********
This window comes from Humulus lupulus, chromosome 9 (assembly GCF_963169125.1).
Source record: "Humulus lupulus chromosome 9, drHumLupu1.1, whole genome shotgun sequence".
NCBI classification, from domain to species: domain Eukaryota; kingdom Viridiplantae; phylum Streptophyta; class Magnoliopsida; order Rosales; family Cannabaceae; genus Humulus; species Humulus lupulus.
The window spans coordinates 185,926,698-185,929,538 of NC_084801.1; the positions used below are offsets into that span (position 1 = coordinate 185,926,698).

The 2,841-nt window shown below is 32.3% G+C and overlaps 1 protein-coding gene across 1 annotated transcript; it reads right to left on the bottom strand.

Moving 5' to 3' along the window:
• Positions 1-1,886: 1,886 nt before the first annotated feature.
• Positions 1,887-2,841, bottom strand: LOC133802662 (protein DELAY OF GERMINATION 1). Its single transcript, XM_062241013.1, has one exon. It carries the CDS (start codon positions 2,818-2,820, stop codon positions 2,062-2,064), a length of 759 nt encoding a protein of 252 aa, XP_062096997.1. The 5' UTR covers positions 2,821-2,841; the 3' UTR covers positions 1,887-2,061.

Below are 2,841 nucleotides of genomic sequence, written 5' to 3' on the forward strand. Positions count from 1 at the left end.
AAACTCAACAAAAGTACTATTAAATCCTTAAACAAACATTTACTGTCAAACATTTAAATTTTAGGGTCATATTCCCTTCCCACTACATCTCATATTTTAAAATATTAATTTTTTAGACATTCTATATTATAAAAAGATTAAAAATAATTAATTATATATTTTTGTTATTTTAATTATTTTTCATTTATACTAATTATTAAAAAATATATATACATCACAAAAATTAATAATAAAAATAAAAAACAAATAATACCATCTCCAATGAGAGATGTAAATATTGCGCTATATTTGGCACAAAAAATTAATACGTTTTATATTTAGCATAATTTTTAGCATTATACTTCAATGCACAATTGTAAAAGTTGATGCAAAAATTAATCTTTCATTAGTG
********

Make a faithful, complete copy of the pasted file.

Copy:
This window comes from Humulus lupulus, chromosome 9 (assembly GCF_963169125.1).
Source record: "Humulus lupulus chromosome 9, drHumLupu1.1, whole genome shotgun sequence".
NCBI classification, from domain to species: domain Eukaryota; kingdom Viridiplantae; phylum Streptophyta; class Magnoliopsida; order Rosales; family Cannabaceae; genus Humulus; species Humulus lupulus.
The window spans coordinates 185,926,698-185,929,538 of NC_084801.1; the positions used below are offsets into that span (position 1 = coordinate 185,926,698).

The 2,841-nt window shown below is 32.3% G+C and overlaps 1 protein-coding gene across 1 annotated transcript; it reads right to left on the bottom strand.

Moving 5' to 3' along the window:
• Positions 1-1,886: 1,886 nt before the first annotated feature.
• Positions 1,887-2,841, bottom strand: LOC133802662 (protein DELAY OF GERMINATION 1). Its single transcript, XM_062241013.1, has one exon. It carries the CDS (start codon positions 2,818-2,820, stop codon positions 2,062-2,064), a length of 759 nt encoding a protein of 252 aa, XP_062096997.1. The 5' UTR covers positions 2,821-2,841; the 3' UTR covers positions 1,887-2,061.

Below are 2,841 nucleotides of genomic sequence, written 5' to 3' on the forward strand. Positions count from 1 at the left end.
AAACTCAACAAAAGTACTATTAAATCCTTAAACAAACATTTACTGTCAAACATTTAAATTTTAGGGTCATATTCCCTTCCCACTACATCTCATATTTTAAAATATTAATTTTTTAGACATTCTATATTATAAAAAGATTAAAAATAATTAATTATATATTTTTGTTATTTTAATTATTTTTCATTTATACTAATTATTAAAAAATATATATACATCACAAAAATTAATAATAAAAATAAAAAACAAATAATACCATCTCCAATGAGAGATGTAAATATTGCGCTATATTTGGCACAAAAAATTAATACGTTTTATATTTAGCATAATTTTTAGCATTATACTTCAATGCACAATTGTAAAAGTTGATGCAAAAATTAATCTTTCATTAGTG